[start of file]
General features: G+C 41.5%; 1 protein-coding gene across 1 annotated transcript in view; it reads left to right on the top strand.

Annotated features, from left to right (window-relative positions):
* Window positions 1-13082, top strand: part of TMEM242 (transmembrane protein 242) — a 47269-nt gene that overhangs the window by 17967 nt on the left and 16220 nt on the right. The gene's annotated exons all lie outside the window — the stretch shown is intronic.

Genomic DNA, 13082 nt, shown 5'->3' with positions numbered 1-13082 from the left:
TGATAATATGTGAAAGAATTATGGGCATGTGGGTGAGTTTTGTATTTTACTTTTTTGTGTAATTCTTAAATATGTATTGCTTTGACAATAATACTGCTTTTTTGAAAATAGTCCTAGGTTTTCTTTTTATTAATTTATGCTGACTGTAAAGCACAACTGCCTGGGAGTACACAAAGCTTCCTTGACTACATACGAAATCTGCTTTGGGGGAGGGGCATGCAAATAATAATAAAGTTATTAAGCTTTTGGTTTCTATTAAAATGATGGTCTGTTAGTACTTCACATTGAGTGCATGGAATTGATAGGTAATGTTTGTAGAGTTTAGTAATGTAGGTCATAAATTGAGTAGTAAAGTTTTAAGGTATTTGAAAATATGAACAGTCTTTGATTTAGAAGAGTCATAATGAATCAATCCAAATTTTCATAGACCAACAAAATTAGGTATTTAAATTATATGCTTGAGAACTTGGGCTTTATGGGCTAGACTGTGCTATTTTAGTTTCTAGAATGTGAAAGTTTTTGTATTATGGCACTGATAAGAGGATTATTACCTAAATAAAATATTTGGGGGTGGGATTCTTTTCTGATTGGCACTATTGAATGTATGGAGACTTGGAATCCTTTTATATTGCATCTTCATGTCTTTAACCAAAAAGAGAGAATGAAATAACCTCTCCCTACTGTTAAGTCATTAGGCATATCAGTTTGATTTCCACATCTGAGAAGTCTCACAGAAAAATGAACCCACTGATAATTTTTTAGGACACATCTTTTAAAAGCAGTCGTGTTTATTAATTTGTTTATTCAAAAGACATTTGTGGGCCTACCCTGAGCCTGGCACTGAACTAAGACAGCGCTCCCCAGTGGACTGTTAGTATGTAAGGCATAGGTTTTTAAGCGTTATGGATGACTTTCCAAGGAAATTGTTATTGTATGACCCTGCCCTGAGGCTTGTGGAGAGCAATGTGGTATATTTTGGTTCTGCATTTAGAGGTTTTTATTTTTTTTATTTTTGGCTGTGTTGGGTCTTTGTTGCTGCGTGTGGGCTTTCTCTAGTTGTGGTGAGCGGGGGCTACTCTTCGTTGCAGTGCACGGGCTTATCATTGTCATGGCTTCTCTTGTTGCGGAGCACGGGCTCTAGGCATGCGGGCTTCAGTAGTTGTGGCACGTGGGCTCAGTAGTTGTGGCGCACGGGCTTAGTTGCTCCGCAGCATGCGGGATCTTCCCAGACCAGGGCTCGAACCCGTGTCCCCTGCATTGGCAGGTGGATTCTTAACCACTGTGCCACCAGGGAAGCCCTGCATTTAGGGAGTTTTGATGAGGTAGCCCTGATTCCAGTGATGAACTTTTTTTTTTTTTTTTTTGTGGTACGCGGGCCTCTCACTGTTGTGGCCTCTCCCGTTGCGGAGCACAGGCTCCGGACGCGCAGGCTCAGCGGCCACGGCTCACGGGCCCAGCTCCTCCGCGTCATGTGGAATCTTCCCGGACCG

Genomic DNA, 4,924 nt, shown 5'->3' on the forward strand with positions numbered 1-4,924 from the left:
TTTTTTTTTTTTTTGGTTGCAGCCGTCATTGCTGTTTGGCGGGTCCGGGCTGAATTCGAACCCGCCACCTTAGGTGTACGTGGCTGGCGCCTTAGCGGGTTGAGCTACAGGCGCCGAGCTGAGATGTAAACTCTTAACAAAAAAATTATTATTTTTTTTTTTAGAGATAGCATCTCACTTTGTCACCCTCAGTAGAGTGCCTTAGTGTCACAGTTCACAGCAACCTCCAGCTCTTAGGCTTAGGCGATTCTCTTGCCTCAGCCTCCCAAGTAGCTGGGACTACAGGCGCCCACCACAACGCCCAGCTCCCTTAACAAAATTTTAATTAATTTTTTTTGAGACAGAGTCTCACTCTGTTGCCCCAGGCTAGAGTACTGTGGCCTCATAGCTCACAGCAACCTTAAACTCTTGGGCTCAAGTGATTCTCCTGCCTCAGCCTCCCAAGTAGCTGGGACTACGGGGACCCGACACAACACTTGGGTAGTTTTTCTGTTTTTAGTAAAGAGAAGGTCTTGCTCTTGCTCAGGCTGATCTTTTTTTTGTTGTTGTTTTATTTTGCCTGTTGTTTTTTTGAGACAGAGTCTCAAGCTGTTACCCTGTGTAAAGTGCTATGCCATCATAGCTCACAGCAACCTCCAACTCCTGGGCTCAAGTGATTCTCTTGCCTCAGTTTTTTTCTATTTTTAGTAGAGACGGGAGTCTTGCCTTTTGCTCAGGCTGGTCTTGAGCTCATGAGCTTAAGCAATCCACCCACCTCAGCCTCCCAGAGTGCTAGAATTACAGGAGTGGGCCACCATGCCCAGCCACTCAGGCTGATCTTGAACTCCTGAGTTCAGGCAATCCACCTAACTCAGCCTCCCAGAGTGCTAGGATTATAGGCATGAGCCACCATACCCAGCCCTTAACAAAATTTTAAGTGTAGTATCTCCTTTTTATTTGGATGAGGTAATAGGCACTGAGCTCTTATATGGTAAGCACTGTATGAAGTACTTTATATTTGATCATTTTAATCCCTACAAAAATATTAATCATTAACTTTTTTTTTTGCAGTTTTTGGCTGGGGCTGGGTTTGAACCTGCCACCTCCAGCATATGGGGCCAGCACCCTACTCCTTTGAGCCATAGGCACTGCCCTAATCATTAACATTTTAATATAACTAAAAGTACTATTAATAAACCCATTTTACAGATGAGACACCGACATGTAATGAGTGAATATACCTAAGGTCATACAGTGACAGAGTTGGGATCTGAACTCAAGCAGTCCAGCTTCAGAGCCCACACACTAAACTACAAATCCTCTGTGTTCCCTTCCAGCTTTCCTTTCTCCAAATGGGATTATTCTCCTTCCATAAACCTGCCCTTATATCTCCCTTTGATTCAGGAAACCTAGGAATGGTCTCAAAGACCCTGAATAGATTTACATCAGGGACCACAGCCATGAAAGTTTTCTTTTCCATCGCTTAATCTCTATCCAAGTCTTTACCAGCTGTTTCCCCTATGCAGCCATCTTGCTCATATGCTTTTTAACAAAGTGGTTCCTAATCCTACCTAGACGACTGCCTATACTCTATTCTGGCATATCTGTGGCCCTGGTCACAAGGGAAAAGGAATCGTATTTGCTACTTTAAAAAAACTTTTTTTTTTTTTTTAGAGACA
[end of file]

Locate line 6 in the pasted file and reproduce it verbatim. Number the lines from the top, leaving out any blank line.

Genomic DNA, 4,924 nt, shown 5'->3' on the forward strand with positions numbered 1-4,924 from the left: